A guest commentary by Konstantinos (Dean) Plassaras.

As a Greek American who followed closely the painful re-arrangements of Greek life post 2008 and had to endure unusual humiliations in the process stemming from revelations about the mismanagement of the country of his birth and the behavioral patterns of its people, I wish to offer a plan of political action for the upcoming 2019 Greek Parliamentary election which is expected sometime during the fall of 2019.

It is often repeated in the Greek public dialogue that the best political outcome would be a government of national unity in order to implement a series of painful compromises and reforms promised to the European Union, an institution which also faces its own turmoil and existential issues of considerable depth. In other words, whether one looks at Greece from an internal/domestic point of view or external/international prism, there are some rough seas ahead and certain practical decisions/actions need to be undertaken in completing safely a challenging voyage.

As every mariner will tell you, when he/she sees the storm clouds gathering, the first reaction is neither to change the sea captain of the vessel nor to wish having a different type vessel to survive the upcoming waves. Rather one readies the ship as best as possible, fortifies crew unity and focuses on the task at hand. It is the sense of impending danger that galvanizes everyone on board into a cohesive response on the basis of the same shared fate.

Unfortunately, modern Greeks in the face of danger and/or  external challenges tend to divide rather than unite. To further exasperate this enduring Greek political trait, the existing Greek political class tends to be of rather low quality compared to US or core European standards which leads to the usual accusation that Greek politicians are not so much concerned about improving the life of their fellow citizens but rather more concerned to secure a position of privilege at public expense. In addition to the flaws inherent to all political parties everywhere around the world, Greek politicians tend to be arrogant, opinionated and rather unfocused to the hard task of good governance.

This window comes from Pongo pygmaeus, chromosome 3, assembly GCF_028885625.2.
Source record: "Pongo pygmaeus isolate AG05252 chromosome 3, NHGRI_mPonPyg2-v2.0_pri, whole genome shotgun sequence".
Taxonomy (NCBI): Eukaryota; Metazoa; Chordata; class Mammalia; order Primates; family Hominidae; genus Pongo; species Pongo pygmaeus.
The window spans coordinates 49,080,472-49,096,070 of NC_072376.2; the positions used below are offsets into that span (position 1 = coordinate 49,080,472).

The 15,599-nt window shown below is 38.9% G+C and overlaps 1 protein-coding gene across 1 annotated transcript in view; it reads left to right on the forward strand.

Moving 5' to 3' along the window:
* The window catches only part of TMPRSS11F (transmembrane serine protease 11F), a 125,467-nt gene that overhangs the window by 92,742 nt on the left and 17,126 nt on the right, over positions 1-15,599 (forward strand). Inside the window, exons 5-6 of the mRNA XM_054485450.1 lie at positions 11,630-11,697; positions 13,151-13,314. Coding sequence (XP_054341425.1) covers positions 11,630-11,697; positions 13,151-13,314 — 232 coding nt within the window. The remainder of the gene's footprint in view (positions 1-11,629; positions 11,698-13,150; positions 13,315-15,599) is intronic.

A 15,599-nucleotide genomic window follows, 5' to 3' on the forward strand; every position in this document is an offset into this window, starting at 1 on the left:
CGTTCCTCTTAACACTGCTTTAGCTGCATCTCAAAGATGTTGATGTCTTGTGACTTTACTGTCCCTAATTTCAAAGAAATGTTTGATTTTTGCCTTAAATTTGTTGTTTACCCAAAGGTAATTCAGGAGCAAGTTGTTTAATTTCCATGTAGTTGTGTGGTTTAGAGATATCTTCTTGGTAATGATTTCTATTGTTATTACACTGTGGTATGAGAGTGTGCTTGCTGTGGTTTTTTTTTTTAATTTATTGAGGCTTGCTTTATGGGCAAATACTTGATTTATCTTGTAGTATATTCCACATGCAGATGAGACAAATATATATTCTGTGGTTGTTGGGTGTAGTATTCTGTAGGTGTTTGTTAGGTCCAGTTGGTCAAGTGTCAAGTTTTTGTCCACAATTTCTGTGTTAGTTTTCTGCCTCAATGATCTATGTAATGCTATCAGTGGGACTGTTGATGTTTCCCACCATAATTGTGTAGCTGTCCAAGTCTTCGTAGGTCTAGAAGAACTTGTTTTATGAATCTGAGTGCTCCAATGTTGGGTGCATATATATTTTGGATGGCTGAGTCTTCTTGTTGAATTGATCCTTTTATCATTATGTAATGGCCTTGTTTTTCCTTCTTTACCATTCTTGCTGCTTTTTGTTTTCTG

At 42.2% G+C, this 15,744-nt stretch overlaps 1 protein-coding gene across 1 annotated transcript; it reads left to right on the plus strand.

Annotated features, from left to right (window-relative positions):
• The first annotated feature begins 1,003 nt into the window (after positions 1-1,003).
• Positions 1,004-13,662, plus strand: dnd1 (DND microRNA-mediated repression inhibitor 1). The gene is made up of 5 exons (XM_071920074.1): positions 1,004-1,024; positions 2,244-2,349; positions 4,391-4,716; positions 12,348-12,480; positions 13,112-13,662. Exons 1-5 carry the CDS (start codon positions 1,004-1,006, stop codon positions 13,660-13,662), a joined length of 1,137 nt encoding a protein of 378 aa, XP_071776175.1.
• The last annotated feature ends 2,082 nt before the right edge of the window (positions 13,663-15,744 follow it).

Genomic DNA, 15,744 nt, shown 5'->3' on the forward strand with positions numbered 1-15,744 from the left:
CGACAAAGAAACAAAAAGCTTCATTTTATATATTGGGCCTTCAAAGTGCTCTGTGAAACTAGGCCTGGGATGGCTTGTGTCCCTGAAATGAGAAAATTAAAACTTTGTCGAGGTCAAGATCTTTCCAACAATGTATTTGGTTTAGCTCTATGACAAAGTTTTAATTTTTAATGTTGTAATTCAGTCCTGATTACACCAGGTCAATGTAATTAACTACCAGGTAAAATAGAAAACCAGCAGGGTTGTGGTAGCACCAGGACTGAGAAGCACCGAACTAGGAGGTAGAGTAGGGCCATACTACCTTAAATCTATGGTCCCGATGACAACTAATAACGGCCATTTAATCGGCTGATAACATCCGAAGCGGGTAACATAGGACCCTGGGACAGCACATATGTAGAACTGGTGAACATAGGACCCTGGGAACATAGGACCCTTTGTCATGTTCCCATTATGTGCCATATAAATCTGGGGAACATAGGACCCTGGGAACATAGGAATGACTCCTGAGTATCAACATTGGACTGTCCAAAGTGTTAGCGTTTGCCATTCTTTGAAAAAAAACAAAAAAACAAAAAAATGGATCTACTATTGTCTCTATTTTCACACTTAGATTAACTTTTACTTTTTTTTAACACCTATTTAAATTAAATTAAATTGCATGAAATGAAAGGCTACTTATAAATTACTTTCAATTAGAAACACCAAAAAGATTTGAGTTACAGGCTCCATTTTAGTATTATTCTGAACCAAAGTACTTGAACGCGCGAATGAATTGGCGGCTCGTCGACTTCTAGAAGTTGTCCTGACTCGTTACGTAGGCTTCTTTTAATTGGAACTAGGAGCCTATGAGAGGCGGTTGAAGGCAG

There is an old saying that if someone gives you lemons, you make lemonade. So given the shortcomings and inherent flaws of the Greek political class what is one to do? Do the best with the material you have, might be a good answer rather than constantly trying to reinvent the wheel.

In early 2015, the Greek voters elected a new party, not so much by choice but rather due to lack of credible alternatives. The two traditional systemic parties had experienced a spectacular failure and having tried to achieve European approval in co-governance came up short in the process. A new political coalition was created, sort of a fusion between traditional Left (Syriza) and traditional Right (ANEL, aka Anexartitoi Ellines, translated in English to Independent Greeks). This new government was not an optimal choice on the grounds of professional skill in governance or experience yet it tried its best and scored a few points. This governing coalition, which its opponents refer to in a pejorative way as SyrizAnel (a Greek adaptation of the Merkozy phenomenon of European indecision and incompetence) is, however, heavily tilted towards Syriza (90% Syriza, 10% ANEL). So, even though it achieved something unheard of in modern Greek politics (a unity government of both the Left and the Right), it is seriously lopsided towards the Left and as such not truly a representative party of all Greeks.

Before I deliver my observation, which by now some of you suspect what it might be, let me reveal my personal bias which is that I am tone deaf towards ideology of any kind and I am rather a seeker/admirer of talent in others. I do not wish to engage in a discussion of whether the Right or Left promotes the correct approach because to be quite frank, I have heard the arguments of both sides and they are both lacking. Therefore, I am more interested in picking talent from both sides and allowing them the space to work together with an extreme tolerance towards their ideological differences which I find worthless. The idea here is to pick the right team for Greece and not a political dogma to live by.